Wednesday, October 31, 2012

Fortunata and Jacinta Volume 4: false progress and weak hearts

I mentioned some strong women in the novel in an earlier post and I want to ramble about a similar topic here. In Volume Four we meet Aurora, another clever and apparently strong woman character (I mention in this post how Galdós initially introduces her via a portrait in Doña Lupe’s parlor). Aurora pretends to be the friend of Fortunata while stealing Juan from her and planting the story of Jacinta’s unfaithfulness with Moreno-Isla. Maxi tells Fortunata about Juan and Aurora. Maxi, the weakest of weak men in the novel, knows how to injure her deeply and asks Fortunata “What did you want—to wound and not be wounded?” Fortunata believed in Jacinta’s unfaithfulness, using that false story to help justify her affair with Juan. Just as Aurora led Fortunata around the Samaniego household, arms entwined, Aurora’s actions and stories lead Fortunata to desperate actions.

But not everything is as it seems. Aurora: did Galdós mean her character to symbolize the dawn of something? Galdós mentions that she was unable to work for one of the big stores because of the salesmen, “professional loafers,” “usurp from girls their only respectable way of earning a living.”(The comparison of Paris’ shops to Madrid’s stores reminded me of a similar comparison of Paris shops to Warsaw’s stores in Bolesław Prus’ The Doll.) Aurora may represent a new opportunity for women to earn a living but it’s only because she owes the position to her cousin Pepe Samaniego and Don Manuel Moreno-Isla (Aurora’s former lover). Aurora turns out to be just one example of what falsely looks like progress in Spanish society in the novel, a subject worthy of its own post which, alas, won’t happen here.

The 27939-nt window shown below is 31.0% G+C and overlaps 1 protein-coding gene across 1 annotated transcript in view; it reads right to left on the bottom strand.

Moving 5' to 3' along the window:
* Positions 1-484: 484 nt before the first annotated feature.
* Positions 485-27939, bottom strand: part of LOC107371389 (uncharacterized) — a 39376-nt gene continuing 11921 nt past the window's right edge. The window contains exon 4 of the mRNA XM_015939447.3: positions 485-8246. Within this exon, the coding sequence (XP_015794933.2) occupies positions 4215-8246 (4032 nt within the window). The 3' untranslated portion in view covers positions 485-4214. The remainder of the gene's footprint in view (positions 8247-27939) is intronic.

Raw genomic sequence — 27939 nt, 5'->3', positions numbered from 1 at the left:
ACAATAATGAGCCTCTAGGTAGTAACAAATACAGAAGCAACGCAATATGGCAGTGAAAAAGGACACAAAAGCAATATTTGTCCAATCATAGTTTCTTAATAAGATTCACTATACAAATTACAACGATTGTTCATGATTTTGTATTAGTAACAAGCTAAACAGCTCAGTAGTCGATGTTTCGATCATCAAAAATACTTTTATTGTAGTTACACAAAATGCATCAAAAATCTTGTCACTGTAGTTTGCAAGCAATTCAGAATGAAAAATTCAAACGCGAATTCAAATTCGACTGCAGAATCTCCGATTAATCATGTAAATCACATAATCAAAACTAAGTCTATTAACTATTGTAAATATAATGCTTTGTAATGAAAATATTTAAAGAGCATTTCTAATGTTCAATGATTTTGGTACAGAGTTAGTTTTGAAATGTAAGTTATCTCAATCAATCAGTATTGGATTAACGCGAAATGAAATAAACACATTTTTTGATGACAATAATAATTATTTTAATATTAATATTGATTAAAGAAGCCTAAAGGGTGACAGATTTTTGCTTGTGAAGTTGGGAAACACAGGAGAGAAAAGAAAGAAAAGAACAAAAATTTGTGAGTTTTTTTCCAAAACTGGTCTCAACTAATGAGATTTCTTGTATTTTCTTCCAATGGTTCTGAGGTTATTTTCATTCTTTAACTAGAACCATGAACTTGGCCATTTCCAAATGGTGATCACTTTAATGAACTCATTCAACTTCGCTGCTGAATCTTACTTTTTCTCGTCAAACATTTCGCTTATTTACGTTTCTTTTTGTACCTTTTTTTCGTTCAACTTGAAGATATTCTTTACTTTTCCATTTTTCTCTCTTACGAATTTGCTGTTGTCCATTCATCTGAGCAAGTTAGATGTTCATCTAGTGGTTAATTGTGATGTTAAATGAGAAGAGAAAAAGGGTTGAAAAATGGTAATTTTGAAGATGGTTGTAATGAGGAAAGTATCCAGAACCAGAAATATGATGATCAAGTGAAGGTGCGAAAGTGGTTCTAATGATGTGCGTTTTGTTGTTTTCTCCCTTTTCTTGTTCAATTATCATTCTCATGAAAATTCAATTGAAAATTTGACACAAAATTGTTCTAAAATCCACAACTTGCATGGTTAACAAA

Moreno-Isla's infatuation with Jacinta is apparent in the “hand chapter” at the opening of “That Idea, That Crafty Idea” in Volume Three (so much goes on in that's worth a re-read or two). The “Insomnia” chapter in Volume Four details his obsession with Jacinta, weaving an inner monologue with what resembles a modernist stream-of-consciousness technique. His heart can’t handle his passion, literally and figuratively. (Another topic worthy of its own post is the parallels between Morena-Isla and Fortunata.)

I’m probably only going to have one more post on the novel itself and address one of its unasked questions.


seraillon said...

Dwight - I suspect that others who signed onto the read-along may be as far behind as I am (I've just finished part 1), but I eagerly look forward to catching up with your posts as I reach other milestones in my reading of the book.

Dwight said...

That's fine...I'm going to bring my posts to a close soon, with a few additional posts on the 10-hour TV show and maybe a comparison with La Regenta down the road. It's a long book and very complex--it deserves going slow!

Feel free to comment on the prior posts as you reach those milestones.